October is National Bullying Prevention Month. It brings a flood of anti-bullying postings on social media, as well as anti-bullying banners and signs in schools and the community.
National Bullying Prevention Month reminds us bullying is common; one out of four students report they were bullied during the last school year. Bullying involves a difference in social or physical power between the child who is doing the bullying and the child being bullied; it can be verbal, physical or emotional bullying and is often a pattern of behavior.
The increased awareness that comes with Bullying Prevention Month can encourage schools and communities to develop programs to promote an anti-bullying culture. In today’s world, bullying is rightfully treated as serious business — there are increased efforts to encourage bullying to be reported and anti-bullying laws to prevent and address bullying when it occurs.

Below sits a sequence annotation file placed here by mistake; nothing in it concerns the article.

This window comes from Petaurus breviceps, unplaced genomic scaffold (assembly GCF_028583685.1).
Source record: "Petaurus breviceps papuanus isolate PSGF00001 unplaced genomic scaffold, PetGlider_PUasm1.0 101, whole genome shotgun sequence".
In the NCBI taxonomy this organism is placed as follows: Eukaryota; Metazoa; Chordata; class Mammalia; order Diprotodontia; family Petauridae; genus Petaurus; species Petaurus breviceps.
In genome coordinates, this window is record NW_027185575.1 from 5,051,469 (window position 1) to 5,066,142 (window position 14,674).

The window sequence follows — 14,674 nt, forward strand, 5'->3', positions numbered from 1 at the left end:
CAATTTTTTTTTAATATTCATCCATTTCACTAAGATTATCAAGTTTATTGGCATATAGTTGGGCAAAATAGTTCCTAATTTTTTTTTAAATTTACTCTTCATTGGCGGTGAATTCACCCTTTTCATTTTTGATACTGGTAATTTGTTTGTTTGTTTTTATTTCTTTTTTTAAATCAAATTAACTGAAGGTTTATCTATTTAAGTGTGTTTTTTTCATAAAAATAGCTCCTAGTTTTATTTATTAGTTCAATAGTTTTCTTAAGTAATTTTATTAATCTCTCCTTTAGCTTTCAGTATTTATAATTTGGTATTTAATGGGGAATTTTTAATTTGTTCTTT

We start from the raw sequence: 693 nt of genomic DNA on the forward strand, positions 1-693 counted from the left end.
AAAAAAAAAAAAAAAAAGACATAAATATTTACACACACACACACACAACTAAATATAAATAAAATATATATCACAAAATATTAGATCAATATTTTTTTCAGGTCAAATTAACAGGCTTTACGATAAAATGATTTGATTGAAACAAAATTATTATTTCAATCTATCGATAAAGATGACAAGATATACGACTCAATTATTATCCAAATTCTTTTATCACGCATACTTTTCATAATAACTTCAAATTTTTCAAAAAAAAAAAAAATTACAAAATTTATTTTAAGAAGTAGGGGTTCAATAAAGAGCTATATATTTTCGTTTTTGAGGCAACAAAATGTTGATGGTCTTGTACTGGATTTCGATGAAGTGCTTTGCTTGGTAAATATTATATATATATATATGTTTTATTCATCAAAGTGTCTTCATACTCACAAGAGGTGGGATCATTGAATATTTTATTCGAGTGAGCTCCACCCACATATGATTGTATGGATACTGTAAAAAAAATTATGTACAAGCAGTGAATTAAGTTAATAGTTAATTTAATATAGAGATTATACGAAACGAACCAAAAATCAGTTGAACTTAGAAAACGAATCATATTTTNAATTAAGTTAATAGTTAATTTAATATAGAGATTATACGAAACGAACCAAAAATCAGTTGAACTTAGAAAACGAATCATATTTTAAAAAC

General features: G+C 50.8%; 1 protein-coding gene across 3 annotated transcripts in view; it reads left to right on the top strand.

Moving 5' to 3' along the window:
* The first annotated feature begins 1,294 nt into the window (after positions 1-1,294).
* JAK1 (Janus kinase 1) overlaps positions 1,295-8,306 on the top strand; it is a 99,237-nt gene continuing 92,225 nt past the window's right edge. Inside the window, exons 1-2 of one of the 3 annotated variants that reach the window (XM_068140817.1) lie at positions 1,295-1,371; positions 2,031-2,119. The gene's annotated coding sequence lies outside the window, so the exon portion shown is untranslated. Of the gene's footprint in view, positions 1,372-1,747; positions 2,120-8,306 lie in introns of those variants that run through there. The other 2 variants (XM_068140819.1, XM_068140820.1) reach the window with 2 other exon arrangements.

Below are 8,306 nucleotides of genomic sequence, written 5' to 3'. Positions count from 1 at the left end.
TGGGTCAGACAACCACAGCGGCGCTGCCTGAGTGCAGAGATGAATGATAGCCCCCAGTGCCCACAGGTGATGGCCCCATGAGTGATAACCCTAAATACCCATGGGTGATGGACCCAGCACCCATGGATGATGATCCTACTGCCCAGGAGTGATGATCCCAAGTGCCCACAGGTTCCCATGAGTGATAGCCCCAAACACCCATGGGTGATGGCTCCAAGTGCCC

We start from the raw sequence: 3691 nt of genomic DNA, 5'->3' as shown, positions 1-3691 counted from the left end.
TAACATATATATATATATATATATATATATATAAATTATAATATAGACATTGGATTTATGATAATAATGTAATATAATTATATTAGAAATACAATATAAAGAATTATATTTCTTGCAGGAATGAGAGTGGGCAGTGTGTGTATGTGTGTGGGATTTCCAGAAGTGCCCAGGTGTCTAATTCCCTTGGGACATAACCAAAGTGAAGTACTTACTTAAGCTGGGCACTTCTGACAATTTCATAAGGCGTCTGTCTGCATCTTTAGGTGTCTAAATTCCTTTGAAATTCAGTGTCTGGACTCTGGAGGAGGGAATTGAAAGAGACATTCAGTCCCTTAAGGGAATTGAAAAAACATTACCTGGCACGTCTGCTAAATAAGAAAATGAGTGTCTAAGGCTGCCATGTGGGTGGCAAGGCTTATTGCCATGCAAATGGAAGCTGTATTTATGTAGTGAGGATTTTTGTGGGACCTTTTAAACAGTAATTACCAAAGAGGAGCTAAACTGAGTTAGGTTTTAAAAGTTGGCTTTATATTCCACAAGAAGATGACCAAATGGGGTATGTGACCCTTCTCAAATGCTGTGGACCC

Bullying prevention efforts can have a number of different focuses, such as campaigns to turn children from “bystanders to upstanders” or encouraging children to “Shake it off” as in the Taylor Swift song. But what can parents do to prevent bullying, and what can they do if their child is being bullied? …
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